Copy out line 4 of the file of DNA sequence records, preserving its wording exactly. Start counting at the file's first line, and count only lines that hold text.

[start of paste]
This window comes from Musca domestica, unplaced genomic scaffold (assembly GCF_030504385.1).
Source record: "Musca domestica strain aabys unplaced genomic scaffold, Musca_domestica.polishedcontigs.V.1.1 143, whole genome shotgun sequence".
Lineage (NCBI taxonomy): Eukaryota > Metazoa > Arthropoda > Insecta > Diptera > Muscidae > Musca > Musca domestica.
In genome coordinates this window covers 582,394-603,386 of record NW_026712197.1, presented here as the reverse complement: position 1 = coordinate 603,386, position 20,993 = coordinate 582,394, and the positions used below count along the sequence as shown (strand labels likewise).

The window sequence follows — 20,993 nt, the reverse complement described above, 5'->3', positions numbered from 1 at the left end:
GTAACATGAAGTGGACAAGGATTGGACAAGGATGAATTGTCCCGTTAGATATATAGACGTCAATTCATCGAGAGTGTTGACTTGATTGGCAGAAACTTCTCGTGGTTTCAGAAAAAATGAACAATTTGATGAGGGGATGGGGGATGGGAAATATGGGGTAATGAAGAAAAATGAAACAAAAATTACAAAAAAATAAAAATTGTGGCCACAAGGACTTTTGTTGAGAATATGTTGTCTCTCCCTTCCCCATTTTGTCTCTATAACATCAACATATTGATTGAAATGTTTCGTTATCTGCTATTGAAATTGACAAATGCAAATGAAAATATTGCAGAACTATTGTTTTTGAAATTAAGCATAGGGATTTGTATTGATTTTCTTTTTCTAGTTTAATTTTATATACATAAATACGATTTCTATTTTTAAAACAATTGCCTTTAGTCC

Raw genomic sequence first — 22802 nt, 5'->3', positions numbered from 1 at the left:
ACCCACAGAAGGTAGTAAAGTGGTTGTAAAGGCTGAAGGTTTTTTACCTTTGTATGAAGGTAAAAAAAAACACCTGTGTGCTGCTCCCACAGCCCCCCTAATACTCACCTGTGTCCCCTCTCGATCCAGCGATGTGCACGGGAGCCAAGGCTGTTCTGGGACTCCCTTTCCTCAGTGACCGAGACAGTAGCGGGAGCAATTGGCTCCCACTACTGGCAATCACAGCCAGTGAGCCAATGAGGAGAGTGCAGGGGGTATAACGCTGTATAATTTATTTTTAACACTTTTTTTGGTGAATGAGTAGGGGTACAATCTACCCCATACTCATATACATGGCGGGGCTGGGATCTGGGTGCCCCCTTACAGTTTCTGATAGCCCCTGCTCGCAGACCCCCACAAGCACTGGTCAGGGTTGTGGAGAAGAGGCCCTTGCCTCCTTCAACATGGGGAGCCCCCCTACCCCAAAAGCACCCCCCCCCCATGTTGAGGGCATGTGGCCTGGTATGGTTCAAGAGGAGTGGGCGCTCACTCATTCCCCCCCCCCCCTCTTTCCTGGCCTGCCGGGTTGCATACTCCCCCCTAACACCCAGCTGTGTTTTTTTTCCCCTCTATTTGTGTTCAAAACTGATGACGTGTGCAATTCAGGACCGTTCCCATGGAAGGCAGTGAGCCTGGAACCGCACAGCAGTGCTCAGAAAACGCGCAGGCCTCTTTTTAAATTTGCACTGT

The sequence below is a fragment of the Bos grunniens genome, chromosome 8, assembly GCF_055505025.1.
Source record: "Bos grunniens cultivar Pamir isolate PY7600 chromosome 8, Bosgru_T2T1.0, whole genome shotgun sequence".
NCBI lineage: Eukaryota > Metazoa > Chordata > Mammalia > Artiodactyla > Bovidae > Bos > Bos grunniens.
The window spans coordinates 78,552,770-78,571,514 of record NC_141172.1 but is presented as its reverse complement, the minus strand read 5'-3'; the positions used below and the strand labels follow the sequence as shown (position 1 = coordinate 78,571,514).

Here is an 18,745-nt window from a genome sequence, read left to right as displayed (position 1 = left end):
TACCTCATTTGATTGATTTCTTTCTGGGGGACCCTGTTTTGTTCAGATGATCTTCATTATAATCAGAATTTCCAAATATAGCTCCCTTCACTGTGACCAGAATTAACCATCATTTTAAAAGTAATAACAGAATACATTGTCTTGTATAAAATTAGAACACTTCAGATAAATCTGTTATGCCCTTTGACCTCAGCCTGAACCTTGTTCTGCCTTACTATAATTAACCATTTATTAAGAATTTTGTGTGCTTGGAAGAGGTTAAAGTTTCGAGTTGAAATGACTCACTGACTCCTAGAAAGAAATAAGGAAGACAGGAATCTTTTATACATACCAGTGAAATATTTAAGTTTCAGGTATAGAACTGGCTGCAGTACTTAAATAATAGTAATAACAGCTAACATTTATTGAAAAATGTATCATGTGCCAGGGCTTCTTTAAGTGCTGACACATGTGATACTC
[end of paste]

In genome coordinates this window covers 582,394-603,386 of record NW_026712197.1, presented here as the reverse complement: position 1 = coordinate 603,386, position 20,993 = coordinate 582,394, and the positions used below count along the sequence as shown (strand labels likewise).